The current one-size-fits-all model of 14 days hotel based quarantine undoubtedly served Australia well in the early days of the pandemic. Is it time to be more dynamic?
The National Review of Hotel Quarantine recently found that, based on better evidence about risk, it was now possible to consider additional models to supplement the standard approach to quarantine.
The review found that serious consideration should be given to the design of technological options for arrivals to validate their location. It found this would ultimately increase the range of options available and hence significantly expand quarantine capacity.
Specifically, isolation in the home (if suitable) and the use of devices to monitor location, including through smartphone applications or wearable monitoring devices (on a voluntary basis) was a core recommendation.
Given the potential for extreme outbreaks and the prohibitive cost of policing home isolation, a more efficient system might be to use technology like GPS tracking to identify a contact’s location via a mobile app. myosh has cloud-based, high volume GPS Contact Tracking Technology. If a contact leaves a pre-registered location or disables tracking, authorities receive alerts.
An app like this aids compliance and can potentially save lives. If the app is used and fewer people infect others, lives will return back to normal sooner and the economy can ramp back up. Also, limited resources can be used to more effectively track the people who elect not to use the app. That way, people who don’t want to be tracked or set out to do the wrong thing are less likely to get away with breaking the law because the authorities can spend more time on those people.
This form of tracking can only occur with user consent. If this is not granted, then alternative quarantine arrangements will need to be made. The user controls and can disable tracking at any time.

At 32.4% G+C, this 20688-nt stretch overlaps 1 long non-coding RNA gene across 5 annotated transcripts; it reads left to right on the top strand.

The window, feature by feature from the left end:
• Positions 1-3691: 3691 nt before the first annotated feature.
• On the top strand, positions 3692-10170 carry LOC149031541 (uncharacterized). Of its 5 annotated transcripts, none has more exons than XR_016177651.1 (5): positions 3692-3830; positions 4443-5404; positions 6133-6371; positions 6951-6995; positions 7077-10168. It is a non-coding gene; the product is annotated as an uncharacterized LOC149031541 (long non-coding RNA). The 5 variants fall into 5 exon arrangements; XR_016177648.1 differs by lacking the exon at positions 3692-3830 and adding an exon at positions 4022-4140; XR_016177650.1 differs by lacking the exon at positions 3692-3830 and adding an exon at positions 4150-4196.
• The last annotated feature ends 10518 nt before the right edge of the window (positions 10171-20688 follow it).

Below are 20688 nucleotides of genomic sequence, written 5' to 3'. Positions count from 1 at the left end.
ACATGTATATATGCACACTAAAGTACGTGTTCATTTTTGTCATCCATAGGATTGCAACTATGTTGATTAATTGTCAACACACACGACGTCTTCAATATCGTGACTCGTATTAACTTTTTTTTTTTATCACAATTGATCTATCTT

So how does GPS Contact Tracing work?
- Originally developed to protect the safety of lone workers in remote areas.
- Authorities register each contact’s location in the myosh Viking PaaS (Platform as a Service).
- Each Contact must agree and activate tracking on their phone.
- The app can also randomly ‘ping’ the contact to respond to ensure they remain with their phones (at home).
- Authorised personnel will receive notifications when a contact leaves their registered location or if their device becomes disconnected.
- A Dashboard can also be used to report and analyse contact locations and other data.
myosh spokesperson, Sarah O’Leary, says that the technology is available right now. The platform can be configured for different scenarios.
The Viking platform allows organisations to create their own ‘zero code’ applications. Create dynamic forms. Configure workflow and deploy to web and mobile. Create Interactive Analytics, share, review and drive constant improvement.
Other uses for GPS tracking:
- Lone worker tracking
- Push notifications of hazards/information when people enter specific locations
- Automated timesheets to track when people start/finish jobs based on location
- Raise Emergency alerts with GPS coordinates for people in high-risk jobs eg Security Guards